Some years come in like a wrecking ball. But one major plus to come out of the wreckage is that many companies shifted toward remote-first structures. What does that mean for freelancers? Organizations are now hiring remotely or outsourcing talent to take on positions that were once performed in co-located teams. Despite there being a higher demand for outsourced talent around the world, the challenge that freelancers now face is distinguishing themselves from the competition. That’s where building your personal brand as a freelancer comes into play.
Building your personal brand in 2021 should be a top priority for freelancers. It helps you gain recognition and makes you more memorable. Not only will you get noticed by potential clients, but it will be a deciding factor for choosing you over a competitor. Think of your personal brand as a marketing tool. It tells people who you are, the skills you possess, and how you’re going to solve a customer’s pain points.
Let’s delve a little deeper into personal branding.
What is a Personal Brand?
The actual definition of a personal brand is how you promote yourself to your audience and how they perceive that image of you. That entails your history, skillset, and the traits of your personality. Your personal brand could be based on information from a number of platforms, including your website, LinkedIn, face-to-face interactions, and even your nDash profile.
A personal brand is a tangible asset that can help to increase your earnings and further your career when finely tuned. When your audience and customers feel like they know your brand story and understand you on a deeper level, they feel they can trust you and your solutions to their pain points.
One of the best ways to nurture your personal brand is to make a unique value proposition (UVP) to companies looking for your skills. A unique value proposition, sometimes called a unique selling point, is a positioning statement that details your story, strengths, and skills in a succinct way. It’s important to create a UVP because it highlights the benefits of choosing you over a competitor to your prospects.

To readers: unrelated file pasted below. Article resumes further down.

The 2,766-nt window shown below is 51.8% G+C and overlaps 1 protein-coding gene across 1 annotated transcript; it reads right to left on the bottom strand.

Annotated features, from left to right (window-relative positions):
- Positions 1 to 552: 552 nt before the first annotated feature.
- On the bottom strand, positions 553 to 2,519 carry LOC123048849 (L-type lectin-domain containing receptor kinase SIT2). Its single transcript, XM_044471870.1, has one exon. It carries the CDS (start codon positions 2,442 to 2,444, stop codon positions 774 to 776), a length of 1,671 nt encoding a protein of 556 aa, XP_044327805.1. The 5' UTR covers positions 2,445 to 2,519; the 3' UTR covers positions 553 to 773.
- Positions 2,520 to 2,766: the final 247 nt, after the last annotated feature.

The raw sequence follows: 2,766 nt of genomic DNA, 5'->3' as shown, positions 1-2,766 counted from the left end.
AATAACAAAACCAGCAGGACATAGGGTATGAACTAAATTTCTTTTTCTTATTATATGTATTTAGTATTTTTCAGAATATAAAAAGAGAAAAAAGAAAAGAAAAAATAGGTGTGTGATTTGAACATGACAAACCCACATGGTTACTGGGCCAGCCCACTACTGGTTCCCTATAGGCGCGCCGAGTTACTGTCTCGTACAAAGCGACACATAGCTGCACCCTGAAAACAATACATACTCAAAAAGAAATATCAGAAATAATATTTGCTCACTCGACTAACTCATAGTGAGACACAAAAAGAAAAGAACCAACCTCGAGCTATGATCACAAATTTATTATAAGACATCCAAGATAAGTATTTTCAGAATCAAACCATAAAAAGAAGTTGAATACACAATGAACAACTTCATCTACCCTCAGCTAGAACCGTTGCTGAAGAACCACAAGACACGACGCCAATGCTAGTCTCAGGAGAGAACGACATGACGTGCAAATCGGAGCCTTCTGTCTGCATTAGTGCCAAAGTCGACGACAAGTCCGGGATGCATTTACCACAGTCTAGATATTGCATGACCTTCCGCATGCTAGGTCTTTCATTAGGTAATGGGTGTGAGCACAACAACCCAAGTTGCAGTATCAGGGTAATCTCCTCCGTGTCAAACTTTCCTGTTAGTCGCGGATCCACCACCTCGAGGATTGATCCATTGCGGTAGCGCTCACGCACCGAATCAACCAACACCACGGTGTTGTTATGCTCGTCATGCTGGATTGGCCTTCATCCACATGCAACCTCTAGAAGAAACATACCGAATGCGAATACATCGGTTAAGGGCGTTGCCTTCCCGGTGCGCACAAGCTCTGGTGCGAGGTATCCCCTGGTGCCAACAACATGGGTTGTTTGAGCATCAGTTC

Creating Your Personal Brand’s Unique Value Proposition (UVP)
Developing your personal brand should always begin with knowing who your audience is and understanding what they’re about. That goes beyond demographics; you need to know what their problems are so you can solve them. With that information, you can build out your messaging, so you can provide outcomes and solutions to potential clients (remember, they need your services because they have pain points and challenges).
Differentiating yourself from your competitors is a great way to garner fresh leads for work. Furthermore, it helps you nurture existing relationships for future work. Don’t forget that your positioning statement is a way to communicate that you have what it takes to successfully solve your customer’s problems.
Here’s an example of what a Marketing Copywriter’s UVP may look like:
“I have over 3 years of agency experience, working with big B2C brands to develop multi-channel campaigns. You’ll find my quips on the likes of Boohoo’s ads and KFC’s Twitter Feed. I help brands like yours get more from campaigns by connecting with audiences on a personal level to boost your bottom line.”